Sanders: “A tax on Wall Street speculation.”

Blitzer: “What does that mean, a tax on Wall Street speculation?”

Sanders: “What we’re going to impose is what exists in dozens of countries around the world, a very modest tax on the transference of large amounts of stock.”

Blitzer: “Is that going to pay for tuition?”

Sanders: “More than that… The estimate is it could bring in as much as $300 billion a year.”

Blitzer: “Do you think Republicans are going to go along with this?”

Sanders: “Of course they’re not.”

Blitzer: “If they’re not going to go along with it, then it’s not going to become the law.”

Sanders: “I don’t think it’s going to be passed tomorrow… The American people will go along with it.”

Blitzer: “Is Hillary Clinton committed to this cause as are you?”

Sanders: “Wolf, you have to ask Hillary. I don’t work for her. I don’t know.”

Blitzer: “So you want to raise taxes?”

Sanders: “On the very wealthiest in this country? Absolutely.”

Just to add to the journalistic disgrace of this interview, Mediate notes:
It is notable that the entire time Sanders discussed his college plan, the chyron “Clinton Questioned About Income Inequality” remained on the screen.

I guess this is the kind of heart-warming bipartisanship President Obama has been hoping for after all these years of tooth-and-nail opposition from Republicans:

WASHINGTON (Reuters) - Top Republicans predicted on Sunday that both chambers of Congress would muster the votes to pass the "fast-track" authority sought by President Barack Obama to negotiate major trade deals, despite opposition from Obama's fellow Democrats.

"Yes, we’ll pass it. We'll pass it later this week," Senate Republican leader Mitch McConnell said in an interview with ABC.

Republican U.S. Representative Paul Ryan said on CNN's "State of the Union" that he was confident the measure would also pass the House of Representatives.

"We will have the votes," said Ryan, chairman of the House Ways and Means Committee. "We're doing very well. We're gaining a lot of steam and momentum."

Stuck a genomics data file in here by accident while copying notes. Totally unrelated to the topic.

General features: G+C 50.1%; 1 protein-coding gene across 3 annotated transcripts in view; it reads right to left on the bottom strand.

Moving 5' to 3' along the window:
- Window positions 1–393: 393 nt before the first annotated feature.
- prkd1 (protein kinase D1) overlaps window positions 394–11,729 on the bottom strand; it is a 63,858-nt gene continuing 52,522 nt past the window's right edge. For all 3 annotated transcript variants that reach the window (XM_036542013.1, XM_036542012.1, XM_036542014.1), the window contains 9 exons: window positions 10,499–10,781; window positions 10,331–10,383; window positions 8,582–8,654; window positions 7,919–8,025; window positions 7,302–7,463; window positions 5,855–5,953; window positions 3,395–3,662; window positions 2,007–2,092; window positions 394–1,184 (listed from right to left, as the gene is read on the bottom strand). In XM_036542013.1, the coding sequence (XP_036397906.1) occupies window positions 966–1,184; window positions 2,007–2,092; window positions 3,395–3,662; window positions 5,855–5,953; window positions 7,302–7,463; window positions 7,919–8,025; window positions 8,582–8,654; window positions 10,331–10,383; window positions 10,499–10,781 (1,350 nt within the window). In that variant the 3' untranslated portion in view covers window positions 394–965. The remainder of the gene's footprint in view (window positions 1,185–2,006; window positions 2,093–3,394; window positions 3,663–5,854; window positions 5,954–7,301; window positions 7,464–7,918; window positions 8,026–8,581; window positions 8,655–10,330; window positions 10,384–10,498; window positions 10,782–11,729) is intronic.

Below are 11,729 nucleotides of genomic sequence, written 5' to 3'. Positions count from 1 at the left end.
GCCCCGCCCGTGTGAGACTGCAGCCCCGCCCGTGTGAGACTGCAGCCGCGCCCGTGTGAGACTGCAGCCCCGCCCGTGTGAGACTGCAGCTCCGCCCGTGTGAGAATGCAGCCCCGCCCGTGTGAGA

The trade issue has made unlikely allies of Republicans in Congress and the Democratic president. McConnell, who has frequently clashed with Obama on a number of issues, offered him rare praise on Sunday.

"The president has done an excellent job on this," McConnell said on ABC's "This Week." He pointed out that the six-year Trade Promotion Authority was "not just for President Obama, but for the next president as well."

Well hopefully that will be a President Bernie Sanders or a President Hillary Clinton. Somehow, I don't think that's quite what McConnell had in mind though when commending his new BFF President Obama for throwing the progressive wing of his own Democratic Party under the bus on this issue in order to pass a Republican-initiated, Republican-favored trade deal.



Sat May 16, 2015 at 11:24 AM PDT

Feingold Opposes TPP

by Th0rn

Add another progressive voice to the chorus opposing the Trans-Pacific Partnership trade deal:

Former Sen. Russ Feingold (D-WI), who just announced his candidacy for his old Senate seat, is joining Sen. Elizabeth Warren (D-MA) in opposing the trade agreement President Barack Obama has been pushing Congress to approve.

"The economy has definitely been improving, and things like the stock market are doing better," Feingold said in an interview with Wisconsin's WISC-TV . "But the economy has to be good for working-class and middle-class families who work every day, send their kids to a school like is in front of my house, and they have to be able to enjoy their lives. That's why you don't pass a trade agreement that ships even more jobs overseas."